IMAGE framework summary/Human system
Parts of IMAGE framework summary
The Human system: Energy supply and demand and agricultural systems
Human activities that play a key role in environmental and sustainable development issue are energy use and supply (Component [[Energy supply and demand ]]) and food consumption and supply (Component Agriculture and land use).
Energy demand and supply
The IMAGE framework uses the detailed energy system model “The IMage Energy Regional model” (TIMER) to describe the long-term dynamics of the energy system (Components Energy demand; Energy conversion; Energy supply). The model includes a description of demand for energy services and end-use energy carriers, and also describes the future role of fossil fuels versus alternative supply options, such as renewables and nuclear power to meet the demands.
The model determines demand for energy services with population and income as primary drivers and assumptions on lifestyle. Demand is met by final energy carriers, which are produced from primary energy sources. The mix of final energy carriers and the technologies to produce them are chosen on the basis of their relative costs. Key processes that determine these costs include technology development and resource depletion, and also preferences, fuel trade assumptions and policies.
The model output demonstrates how energy intensity, fuel costs and competing non-fossil supply technologies develop over time. Emissions mitigation is generally modelled on the basis of price signals. A carbon tax (used as a generic measure of climate policy) induces additional investment in energy efficiency, and in fossil-fuel substitution, bioenergy, nuclear power, solar power, wind power and carbon capture and storage. The energy model is linked to other parts of IMAGE via calculated emissions and demand for bioenergy production (generating input into the land use model).
Example: The model can be used to make detailed projections of the energy system, with and without climate policy. In the Rio+20 study, the baseline scenario without climate policy projects a 65% increase in energy consumption in the 2010-2050 period, driven by continued population and economic growth. With no fundamental change in current policies, fossil fuels are expected to retain a large market share as their market price is expected to remain below the price of alternative fuels for most applications. In climate policy scenarios, the inclusion of a carbon price leads to an increased share of alternative technologies and resources, such as carbon capture and storage, nuclear power and renewables (the figure below).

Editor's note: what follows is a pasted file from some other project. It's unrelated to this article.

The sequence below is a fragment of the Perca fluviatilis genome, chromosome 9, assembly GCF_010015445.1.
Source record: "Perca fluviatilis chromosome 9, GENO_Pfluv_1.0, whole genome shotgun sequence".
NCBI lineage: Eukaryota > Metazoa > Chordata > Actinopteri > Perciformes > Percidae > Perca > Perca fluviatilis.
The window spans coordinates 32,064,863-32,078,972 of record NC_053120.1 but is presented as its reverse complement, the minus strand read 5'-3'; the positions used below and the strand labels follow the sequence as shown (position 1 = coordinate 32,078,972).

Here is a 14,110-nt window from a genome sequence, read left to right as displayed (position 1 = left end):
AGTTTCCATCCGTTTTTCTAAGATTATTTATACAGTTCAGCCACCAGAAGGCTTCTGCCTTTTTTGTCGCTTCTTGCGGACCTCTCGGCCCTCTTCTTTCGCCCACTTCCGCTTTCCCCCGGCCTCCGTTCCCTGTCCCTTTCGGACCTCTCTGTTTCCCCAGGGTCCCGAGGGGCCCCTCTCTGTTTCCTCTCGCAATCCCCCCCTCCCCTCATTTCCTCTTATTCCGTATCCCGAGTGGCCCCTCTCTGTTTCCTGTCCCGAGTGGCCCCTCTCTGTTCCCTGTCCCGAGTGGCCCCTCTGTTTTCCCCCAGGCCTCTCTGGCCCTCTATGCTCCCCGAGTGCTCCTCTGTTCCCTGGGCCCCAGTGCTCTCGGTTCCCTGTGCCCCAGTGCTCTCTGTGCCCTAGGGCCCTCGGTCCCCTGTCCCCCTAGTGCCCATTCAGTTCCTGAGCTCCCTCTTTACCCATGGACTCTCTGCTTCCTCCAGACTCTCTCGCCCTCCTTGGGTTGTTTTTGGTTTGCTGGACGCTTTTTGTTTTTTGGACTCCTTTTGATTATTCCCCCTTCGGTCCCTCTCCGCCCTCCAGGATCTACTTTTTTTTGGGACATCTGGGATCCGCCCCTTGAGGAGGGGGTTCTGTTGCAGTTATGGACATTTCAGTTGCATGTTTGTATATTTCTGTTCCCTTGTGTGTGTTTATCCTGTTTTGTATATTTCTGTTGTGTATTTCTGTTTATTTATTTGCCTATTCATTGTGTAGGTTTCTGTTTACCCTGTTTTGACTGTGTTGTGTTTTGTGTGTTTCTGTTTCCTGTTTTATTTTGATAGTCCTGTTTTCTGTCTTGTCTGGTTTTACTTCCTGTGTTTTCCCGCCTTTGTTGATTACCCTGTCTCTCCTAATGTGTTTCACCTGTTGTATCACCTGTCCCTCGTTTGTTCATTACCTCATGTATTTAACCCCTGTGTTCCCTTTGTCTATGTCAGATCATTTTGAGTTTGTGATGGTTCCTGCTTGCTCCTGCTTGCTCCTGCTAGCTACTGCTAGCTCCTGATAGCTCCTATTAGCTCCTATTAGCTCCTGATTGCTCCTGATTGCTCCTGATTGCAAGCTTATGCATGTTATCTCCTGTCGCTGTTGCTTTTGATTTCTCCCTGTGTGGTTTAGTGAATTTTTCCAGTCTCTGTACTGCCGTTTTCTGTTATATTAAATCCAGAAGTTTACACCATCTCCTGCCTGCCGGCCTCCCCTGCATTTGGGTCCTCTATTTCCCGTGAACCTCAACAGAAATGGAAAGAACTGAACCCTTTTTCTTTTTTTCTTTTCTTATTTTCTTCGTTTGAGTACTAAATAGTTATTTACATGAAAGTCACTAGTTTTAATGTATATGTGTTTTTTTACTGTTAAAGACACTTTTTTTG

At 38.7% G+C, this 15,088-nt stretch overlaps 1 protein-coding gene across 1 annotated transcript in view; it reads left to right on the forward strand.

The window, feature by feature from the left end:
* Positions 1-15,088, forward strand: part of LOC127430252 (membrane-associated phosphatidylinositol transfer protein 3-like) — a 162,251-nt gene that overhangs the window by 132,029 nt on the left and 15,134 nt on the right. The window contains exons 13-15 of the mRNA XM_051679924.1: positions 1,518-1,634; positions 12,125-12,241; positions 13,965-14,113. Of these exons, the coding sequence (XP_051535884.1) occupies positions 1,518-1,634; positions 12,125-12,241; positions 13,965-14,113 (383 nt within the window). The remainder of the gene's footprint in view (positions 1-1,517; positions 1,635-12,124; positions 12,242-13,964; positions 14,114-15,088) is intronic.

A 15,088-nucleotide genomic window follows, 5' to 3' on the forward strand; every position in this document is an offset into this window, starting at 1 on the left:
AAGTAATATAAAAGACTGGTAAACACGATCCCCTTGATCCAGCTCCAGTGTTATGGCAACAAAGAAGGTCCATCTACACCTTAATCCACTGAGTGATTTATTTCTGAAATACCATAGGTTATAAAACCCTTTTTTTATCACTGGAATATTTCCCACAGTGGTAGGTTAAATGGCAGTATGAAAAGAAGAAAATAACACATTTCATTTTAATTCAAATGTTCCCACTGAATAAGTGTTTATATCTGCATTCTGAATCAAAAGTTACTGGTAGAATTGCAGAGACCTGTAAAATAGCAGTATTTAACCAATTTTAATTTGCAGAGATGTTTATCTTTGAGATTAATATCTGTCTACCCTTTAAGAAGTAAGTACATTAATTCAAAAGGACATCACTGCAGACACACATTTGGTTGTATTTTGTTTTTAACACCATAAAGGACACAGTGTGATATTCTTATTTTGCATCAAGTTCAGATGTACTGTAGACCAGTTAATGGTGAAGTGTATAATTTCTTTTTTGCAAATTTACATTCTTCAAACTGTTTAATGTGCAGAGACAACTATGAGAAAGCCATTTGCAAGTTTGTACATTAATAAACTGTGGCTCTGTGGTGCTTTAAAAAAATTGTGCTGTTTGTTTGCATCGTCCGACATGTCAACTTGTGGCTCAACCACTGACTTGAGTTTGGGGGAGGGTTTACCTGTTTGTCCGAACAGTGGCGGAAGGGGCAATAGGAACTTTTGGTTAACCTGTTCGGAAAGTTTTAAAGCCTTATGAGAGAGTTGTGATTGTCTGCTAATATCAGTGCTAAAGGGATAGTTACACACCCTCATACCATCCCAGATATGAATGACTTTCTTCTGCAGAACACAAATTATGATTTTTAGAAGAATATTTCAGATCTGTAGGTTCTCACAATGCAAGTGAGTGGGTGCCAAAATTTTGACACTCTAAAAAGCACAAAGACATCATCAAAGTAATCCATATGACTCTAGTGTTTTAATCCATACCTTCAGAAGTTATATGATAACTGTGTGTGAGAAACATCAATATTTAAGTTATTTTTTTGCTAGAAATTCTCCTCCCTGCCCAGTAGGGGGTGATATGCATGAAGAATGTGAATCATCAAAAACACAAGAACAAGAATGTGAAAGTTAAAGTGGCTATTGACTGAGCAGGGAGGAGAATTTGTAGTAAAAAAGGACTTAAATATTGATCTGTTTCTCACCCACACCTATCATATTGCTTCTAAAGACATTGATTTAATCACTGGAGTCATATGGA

Food consumption and agriculture
Demand for and production of agricultural products are modelled by the soft-linked agro-economic models MAGNET or alternatively IMPACT (Component Agricultural economy). The IMAGE crop and land-use models supply information to MAGNET on land supply by region and changes in potential yields. MAGNET provides information on future agricultural production levels and intensity by region, matching regional demands through trade. MAGNET assesses production of agricultural products based on combinations of primary (land, labour, capital and natural resources) and intermediate production factors. For the livestock sector, IMAGE makes scenario-specific assumptions about livestock production in different systems (Component Livestock systems). A key purpose of the agro-economy model is to determine regional production levels and the associated yields and livestock efficiencies, taking into account changes in technology and biophysical conditions. An increase in demand for agricultural production can be met by land expansion (using the regional land supply curves) and/or intensification of land use and increasing yields. IMAGE 3.0 also calculates timber demand and forest management (Component Forest management).
Example: Almost all IMAGE baseline scenarios, including the Rio+20 baseline, project an increase in agricultural production driven by population growth and changes in dietary patterns associated with increasing per capita income (the figure below). Consistent with historical trends, most of the increase is met by higher production per hectare (intensification). In the Rio+20 baseline, slow expansion of the agricultural area in developing countries can be observed, mainly for crops and to a lesser extent for pasture (the figure below). Alternative scenarios explore ways to mitigate agricultural expansion, including the influence of enhanced yield increase, dietary changes, and reduction in post-harvest losses.